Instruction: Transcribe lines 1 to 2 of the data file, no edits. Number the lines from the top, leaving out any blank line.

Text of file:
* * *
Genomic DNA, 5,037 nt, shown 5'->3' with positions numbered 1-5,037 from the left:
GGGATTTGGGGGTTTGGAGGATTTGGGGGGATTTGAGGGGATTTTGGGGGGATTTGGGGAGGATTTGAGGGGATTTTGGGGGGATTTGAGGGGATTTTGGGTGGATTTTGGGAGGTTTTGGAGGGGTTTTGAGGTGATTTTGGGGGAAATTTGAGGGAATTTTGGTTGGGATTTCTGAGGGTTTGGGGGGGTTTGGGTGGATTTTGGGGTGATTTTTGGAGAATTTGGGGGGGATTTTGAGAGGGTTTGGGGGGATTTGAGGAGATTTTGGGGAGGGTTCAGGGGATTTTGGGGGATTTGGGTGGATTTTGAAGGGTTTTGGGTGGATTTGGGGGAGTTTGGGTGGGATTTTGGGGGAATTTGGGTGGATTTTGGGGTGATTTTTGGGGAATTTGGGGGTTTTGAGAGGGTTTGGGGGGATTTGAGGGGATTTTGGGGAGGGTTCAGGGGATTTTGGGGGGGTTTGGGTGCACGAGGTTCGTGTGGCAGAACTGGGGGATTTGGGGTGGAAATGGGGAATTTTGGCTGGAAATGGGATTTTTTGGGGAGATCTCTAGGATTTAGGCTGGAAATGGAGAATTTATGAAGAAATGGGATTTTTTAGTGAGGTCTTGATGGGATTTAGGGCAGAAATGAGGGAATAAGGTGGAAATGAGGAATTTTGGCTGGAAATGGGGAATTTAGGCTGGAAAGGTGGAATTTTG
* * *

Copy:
Genomic DNA, 5,037 nt, shown 5'->3' with positions numbered 1-5,037 from the left:
GGGATTTGGGGGTTTGGAGGATTTGGGGGGATTTGAGGGGATTTTGGGGGGATTTGGGGAGGATTTGAGGGGATTTTGGGGGGATTTGAGGGGATTTTGGGTGGATTTTGGGAGGTTTTGGAGGGGTTTTGAGGTGATTTTGGGGGAAATTTGAGGGAATTTTGGTTGGGATTTCTGAGGGTTTGGGGGGGTTTGGGTGGATTTTGGGGTGATTTTTGGAGAATTTGGGGGGGATTTTGAGAGGGTTTGGGGGGATTTGAGGAGATTTTGGGGAGGGTTCAGGGGATTTTGGGGGATTTGGGTGGATTTTGAAGGGTTTTGGGTGGATTTGGGGGAGTTTGGGTGGGATTTTGGGGGAATTTGGGTGGATTTTGGGGTGATTTTTGGGGAATTTGGGGGTTTTGAGAGGGTTTGGGGGGATTTGAGGGGATTTTGGGGAGGGTTCAGGGGATTTTGGGGGGGTTTGGGTGCACGAGGTTCGTGTGGCAGAACTGGGGGATTTGGGGTGGAAATGGGGAATTTTGGCTGGAAATGGGATTTTTTGGGGAGATCTCTAGGATTTAGGCTGGAAATGGAGAATTTATGAAGAAATGGGATTTTTTAGTGAGGTCTTGATGGGATTTAGGGCAGAAATGAGGGAATAAGGTGGAAATGAGGAATTTTGGCTGGAAATGGGGAATTTAGGCTGGAAAGGTGGAATTTTG